Sowmya Viswanathan, PhD, University Health Network

Getting it right for osteoarthritis cell therapy

More than five million Canadians over the age of 15 are affected by osteoarthritis. There is tremendous promise for stem cell-based therapies to reduce the burden of this disease but bringing these therapies to the clinic involves validating their safety and efficacy through clinical trials first. To this end, more than 28 clinical trials have been initiated worldwide using mesenchymal stromal cells (MSCs), which are similar to stem cells, capable of forming cartilage, bone and other types of cells.

One of the questions these trials are seeking to answer is how many MSCs would make the best dose? Early-phase clinical trials evaluate dosage as part of their safety testing and will typically increase the number of active cells as the trial progresses to find the optimal amount. But getting it right means knowing how many of the therapeutic cells survive, how long they survive, and where they might migrate to after injection.

Dr. Sowmya Viswanathan, a researcher with the University Health Network in Toronto, is working on an innovative method to get these answers. In 2016, she received an Impact award from the Stem Cell Network to fine-tune a method of tracking cells. Viswanathan’s team successfully tagged MSCs with iron nanoparticles, which allow the cells to be imaged and therefore followed for migration within the tissues and for cell survival. Iron is naturally present in the body but was further tested by the team to verify its safety as a tracking device.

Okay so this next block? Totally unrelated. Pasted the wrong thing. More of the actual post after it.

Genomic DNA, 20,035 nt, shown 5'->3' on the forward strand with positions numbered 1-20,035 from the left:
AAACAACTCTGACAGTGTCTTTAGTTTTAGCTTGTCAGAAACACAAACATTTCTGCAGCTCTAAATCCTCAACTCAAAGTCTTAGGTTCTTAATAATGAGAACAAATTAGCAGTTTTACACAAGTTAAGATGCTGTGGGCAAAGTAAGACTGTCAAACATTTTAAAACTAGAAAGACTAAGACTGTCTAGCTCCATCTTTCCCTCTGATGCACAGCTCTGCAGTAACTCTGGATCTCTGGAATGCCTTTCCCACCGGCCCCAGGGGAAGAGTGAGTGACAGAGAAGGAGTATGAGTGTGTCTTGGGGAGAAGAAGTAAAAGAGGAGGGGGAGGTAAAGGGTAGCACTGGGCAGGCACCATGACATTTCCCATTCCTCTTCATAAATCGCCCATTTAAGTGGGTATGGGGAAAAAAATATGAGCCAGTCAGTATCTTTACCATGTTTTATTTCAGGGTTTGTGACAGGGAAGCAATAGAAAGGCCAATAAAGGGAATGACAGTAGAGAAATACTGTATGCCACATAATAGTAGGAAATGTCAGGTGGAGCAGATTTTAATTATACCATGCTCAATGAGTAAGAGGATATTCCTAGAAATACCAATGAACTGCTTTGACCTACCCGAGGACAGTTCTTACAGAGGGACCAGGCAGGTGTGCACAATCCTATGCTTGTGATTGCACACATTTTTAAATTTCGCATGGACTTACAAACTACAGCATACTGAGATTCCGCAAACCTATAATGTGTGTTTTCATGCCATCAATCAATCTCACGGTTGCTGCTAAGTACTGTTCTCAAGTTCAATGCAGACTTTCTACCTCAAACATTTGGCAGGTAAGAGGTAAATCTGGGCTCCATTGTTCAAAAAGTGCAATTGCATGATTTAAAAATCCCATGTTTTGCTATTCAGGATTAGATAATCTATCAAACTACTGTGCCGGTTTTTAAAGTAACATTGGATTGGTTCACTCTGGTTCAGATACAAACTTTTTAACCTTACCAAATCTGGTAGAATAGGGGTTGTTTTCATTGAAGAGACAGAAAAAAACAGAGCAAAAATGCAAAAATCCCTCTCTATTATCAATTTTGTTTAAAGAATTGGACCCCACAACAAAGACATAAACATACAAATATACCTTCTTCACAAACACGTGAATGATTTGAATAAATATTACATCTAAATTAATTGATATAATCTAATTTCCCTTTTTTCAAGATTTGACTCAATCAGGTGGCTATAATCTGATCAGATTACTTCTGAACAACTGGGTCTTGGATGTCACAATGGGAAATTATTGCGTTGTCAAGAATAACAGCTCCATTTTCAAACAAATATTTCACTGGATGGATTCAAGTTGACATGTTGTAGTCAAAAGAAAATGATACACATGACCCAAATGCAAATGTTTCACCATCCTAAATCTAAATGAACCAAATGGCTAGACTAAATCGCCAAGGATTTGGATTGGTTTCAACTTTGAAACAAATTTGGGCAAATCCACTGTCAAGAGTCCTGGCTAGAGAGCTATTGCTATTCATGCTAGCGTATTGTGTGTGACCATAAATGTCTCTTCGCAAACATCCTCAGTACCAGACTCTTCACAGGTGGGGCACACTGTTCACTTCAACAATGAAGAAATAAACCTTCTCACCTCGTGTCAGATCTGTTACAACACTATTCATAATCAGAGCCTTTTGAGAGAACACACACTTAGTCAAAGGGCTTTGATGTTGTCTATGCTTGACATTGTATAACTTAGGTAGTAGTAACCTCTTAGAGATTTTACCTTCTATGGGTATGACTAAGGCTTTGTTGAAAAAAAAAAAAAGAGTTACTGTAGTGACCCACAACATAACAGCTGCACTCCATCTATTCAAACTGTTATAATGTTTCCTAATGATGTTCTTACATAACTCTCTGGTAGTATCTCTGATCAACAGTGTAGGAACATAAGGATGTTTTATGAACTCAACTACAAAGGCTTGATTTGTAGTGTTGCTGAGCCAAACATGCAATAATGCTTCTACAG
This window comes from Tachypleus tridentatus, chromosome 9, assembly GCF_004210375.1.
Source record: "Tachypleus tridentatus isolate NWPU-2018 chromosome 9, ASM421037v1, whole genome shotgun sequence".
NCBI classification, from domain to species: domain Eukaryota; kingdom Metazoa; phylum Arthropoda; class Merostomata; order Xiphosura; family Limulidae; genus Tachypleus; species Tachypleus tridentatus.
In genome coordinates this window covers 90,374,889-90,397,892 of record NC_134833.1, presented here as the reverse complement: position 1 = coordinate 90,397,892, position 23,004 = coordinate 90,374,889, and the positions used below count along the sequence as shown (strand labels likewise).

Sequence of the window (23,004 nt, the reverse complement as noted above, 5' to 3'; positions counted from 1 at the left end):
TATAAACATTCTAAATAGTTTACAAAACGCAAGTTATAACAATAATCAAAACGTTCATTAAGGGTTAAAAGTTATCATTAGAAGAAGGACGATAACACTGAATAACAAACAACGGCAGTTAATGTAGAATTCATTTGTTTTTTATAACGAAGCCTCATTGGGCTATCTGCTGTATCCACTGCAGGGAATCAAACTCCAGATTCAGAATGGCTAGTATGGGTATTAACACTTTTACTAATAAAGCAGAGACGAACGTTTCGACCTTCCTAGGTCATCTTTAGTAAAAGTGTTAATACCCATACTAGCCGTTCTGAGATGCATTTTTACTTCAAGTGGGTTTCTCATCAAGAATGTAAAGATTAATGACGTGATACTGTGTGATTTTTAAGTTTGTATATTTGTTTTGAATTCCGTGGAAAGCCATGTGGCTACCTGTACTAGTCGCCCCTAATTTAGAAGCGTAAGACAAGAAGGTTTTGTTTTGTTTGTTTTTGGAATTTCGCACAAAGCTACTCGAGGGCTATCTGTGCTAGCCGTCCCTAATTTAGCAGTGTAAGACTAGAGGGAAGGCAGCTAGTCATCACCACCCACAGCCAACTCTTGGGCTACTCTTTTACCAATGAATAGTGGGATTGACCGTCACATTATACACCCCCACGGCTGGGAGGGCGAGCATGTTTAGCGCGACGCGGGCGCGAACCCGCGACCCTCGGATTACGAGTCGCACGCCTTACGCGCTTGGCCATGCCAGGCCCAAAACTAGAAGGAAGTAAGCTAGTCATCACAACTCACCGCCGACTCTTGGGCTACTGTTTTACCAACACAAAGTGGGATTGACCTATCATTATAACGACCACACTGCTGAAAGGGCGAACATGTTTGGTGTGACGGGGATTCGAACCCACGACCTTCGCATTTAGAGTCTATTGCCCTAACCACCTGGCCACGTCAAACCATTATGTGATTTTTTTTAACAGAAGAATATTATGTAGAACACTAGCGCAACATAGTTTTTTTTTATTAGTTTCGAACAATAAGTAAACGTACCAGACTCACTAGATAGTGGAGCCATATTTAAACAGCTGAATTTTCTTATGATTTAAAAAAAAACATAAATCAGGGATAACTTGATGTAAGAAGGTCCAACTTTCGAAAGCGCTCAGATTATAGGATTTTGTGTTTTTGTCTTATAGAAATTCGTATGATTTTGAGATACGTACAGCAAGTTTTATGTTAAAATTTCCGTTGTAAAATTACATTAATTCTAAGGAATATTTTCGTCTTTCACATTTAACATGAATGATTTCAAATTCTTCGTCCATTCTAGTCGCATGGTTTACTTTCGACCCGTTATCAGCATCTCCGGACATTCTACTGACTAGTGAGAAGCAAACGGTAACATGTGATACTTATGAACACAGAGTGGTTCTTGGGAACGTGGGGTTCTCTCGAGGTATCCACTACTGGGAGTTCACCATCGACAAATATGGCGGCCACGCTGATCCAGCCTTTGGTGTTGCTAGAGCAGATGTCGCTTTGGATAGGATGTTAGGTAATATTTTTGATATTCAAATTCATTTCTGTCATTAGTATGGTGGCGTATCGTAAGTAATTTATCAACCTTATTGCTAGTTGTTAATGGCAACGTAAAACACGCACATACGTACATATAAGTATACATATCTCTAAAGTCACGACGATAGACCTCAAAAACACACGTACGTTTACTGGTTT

Thanks to the SCN award, Viswanathan can now use these tagged cells as part of the next phase of osteoarthritis clinical trials currently being co-led by her and Dr. Jas Chahal at Toronto Western Hospital. The information gathered from the research will be extremely useful as they identify the safest and most efficacious dose. Not only will this be a critical step in moving osteoarthritis cell therapies to the clinic but the availability of tagged cells could also have wide-ranging application for clinical trials using MSCs for a range of other conditions.

Project Outcomes

  • Important data and safety measurements collected to inform clinical trial application to Health Canada
  • New national and international collaborations initiated